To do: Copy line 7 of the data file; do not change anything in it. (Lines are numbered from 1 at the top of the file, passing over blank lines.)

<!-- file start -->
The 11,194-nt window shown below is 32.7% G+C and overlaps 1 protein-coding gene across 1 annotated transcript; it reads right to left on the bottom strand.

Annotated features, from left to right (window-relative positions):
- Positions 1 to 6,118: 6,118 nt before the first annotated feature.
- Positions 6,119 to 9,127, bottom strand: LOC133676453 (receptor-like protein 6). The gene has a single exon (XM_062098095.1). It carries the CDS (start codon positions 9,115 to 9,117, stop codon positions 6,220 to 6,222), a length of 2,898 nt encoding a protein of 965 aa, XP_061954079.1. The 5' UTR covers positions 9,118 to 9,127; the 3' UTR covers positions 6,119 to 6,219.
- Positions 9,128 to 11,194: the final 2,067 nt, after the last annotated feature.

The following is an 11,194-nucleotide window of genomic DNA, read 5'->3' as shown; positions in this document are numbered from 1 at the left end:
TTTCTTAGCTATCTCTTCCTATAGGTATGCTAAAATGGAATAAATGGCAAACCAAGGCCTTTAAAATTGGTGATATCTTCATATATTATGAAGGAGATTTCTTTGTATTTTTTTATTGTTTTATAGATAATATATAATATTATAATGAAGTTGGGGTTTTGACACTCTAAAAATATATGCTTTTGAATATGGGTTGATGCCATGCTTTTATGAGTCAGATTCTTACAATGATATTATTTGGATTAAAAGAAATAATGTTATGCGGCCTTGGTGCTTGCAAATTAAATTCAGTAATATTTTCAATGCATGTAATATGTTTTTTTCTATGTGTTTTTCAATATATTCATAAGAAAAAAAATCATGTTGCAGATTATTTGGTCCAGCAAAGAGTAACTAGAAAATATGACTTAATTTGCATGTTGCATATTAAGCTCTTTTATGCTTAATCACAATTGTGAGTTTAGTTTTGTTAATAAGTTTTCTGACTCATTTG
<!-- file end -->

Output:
TTTCTTAGCTATCTCTTCCTATAGGTATGCTAAAATGGAATAAATGGCAAACCAAGGCCTTTAAAATTGGTGATATCTTCATATATTATGAAGGAGATTTCTTTGTATTTTTTTATTGTTTTATAGATAATATATAATATTATAATGAAGTTGGGGTTTTGACACTCTAAAAATATATGCTTTTGAATATGGGTTGATGCCATGCTTTTATGAGTCAGATTCTTACAATGATATTATTTGGATTAAAAGAAATAATGTTATGCGGCCTTGGTGCTTGCAAATTAAATTCAGTAATATTTTCAATGCATGTAATATGTTTTTTTCTATGTGTTTTTCAATATATTCATAAGAAAAAAAATCATGTTGCAGATTATTTGGTCCAGCAAAGAGTAACTAGAAAATATGACTTAATTTGCATGTTGCATATTAAGCTCTTTTATGCTTAATCACAATTGTGAGTTTAGTTTTGTTAATAAGTTTTCTGACTCATTTG